Lockheed Martin has carried out the final static test of a heat shield, which will form part of the two-part aeroshell to encapsulate Nasa Jet Propulsion Laboratory (JPL)’s Mars 2020 rover mission.

In the test, the flight hardware structure of the shield was exposed to real flight-like thermal climates to assess the physical integrity against extreme atmospheric conditions of space travel.

Lockheed Martin is contracted to deliver a two-part aeroshell system with a 4.5m diameter for Nasa’s Mars mission next year. The heat shield will protect the rover while it enters the Martian atmosphere.

“Tests like this structural test are absolutely essential to ensuring mission success in the long-run.”

The heat shield aerodynamics will enable the spacecraft to slow down from a speed of 19,300km/h.

Lockheed Martin Mars 2020 Aeroshell programme manager Neil Tice said: “Our experience building aeroshells for Nasa Mars missions does not mean that it is ‘easy’.

“Tests like this structural test are absolutely essential to ensuring mission success in the long-run.”

During the test, Lockheed Martin engineers used vacuum pumps to simulate around 140,000lb of pressure on the heat shield structure. The structure was tested to 120% of the expected flight load that the structure will experience during the entry phase.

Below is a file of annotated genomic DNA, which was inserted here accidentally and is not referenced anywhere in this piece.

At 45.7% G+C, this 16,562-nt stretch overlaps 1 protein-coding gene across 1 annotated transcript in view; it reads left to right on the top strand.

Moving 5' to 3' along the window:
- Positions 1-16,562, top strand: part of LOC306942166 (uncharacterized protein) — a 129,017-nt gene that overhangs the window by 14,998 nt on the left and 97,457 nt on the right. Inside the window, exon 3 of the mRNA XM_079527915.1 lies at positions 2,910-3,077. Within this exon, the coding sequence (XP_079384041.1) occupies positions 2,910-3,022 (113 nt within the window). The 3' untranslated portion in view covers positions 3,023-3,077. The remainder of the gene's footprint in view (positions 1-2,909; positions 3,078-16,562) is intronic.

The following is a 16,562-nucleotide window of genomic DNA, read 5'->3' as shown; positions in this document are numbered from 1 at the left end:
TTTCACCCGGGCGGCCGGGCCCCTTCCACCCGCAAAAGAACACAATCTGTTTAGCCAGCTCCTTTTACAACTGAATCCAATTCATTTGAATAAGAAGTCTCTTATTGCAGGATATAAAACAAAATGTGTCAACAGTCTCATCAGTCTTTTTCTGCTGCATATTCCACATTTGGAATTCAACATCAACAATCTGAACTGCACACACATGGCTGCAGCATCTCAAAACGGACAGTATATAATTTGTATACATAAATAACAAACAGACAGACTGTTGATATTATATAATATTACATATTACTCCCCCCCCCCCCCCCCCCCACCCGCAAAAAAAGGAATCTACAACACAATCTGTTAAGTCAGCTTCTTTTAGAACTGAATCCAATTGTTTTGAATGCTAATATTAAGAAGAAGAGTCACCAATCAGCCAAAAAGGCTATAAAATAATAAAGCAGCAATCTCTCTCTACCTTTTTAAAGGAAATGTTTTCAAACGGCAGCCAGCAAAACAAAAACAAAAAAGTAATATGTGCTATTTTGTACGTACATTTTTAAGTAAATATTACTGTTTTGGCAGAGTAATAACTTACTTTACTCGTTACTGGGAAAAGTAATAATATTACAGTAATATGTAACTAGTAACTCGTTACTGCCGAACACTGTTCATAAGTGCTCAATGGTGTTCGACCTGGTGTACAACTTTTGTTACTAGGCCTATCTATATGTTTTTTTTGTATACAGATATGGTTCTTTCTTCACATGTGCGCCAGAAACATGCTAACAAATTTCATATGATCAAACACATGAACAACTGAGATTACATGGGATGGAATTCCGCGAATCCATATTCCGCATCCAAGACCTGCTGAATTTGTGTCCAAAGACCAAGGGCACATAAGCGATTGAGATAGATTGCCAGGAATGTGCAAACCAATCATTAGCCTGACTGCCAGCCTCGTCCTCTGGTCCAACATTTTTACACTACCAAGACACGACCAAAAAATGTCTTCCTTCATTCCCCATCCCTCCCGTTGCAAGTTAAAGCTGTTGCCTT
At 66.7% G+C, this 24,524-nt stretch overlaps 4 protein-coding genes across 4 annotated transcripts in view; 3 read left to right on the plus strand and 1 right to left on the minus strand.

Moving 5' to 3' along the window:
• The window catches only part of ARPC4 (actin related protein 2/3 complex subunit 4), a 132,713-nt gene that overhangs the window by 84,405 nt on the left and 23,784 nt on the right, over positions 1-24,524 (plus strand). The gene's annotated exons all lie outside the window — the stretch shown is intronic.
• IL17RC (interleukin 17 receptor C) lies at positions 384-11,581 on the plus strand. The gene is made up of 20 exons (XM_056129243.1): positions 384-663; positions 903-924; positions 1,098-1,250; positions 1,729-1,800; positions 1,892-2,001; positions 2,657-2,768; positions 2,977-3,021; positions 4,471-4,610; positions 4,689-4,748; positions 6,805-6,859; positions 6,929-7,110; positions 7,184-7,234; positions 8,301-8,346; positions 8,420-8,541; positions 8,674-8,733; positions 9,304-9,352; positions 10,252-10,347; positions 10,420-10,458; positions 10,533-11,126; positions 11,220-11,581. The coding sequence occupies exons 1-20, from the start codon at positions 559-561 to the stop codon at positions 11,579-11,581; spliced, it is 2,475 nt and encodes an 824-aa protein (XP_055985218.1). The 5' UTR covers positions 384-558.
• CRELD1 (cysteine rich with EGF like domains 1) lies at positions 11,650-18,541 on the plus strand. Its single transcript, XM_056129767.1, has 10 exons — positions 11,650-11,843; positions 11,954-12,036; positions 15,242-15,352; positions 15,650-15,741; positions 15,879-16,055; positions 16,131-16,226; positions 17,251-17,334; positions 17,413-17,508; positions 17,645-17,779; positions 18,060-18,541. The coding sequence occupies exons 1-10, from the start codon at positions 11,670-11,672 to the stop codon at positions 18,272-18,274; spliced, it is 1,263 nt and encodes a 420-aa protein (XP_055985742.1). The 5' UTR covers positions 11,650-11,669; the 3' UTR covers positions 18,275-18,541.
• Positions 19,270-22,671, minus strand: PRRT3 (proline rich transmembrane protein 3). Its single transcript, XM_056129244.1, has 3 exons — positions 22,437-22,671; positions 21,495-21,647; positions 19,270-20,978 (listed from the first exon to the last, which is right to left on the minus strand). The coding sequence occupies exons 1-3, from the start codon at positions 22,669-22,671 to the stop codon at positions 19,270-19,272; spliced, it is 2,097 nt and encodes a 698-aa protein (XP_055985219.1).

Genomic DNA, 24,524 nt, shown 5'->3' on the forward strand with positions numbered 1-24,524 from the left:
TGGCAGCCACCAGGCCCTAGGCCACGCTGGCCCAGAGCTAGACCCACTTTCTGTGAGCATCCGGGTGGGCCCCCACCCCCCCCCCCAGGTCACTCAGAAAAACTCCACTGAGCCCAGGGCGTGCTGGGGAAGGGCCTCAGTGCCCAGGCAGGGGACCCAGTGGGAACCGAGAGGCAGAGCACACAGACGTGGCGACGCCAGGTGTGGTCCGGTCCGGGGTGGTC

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In addition, the engineers and Nasa Langley Research Center used a new tool called Photogrammetry or Digital Image Correlation, instead of conventional strain gauges and extensometers.

It enabled the team to monitor full-field strains and displacements throughout the whole visible area of the structure in real-time.

A set of digital cameras was also deployed during the test to capture any changes in the pattern. It also enabled to generate a 3D map of displacements and surface strains with an increase in the applied load on the structure.

After the completion of all tests and environmental testing, the full heat shield will be attached to the backshell.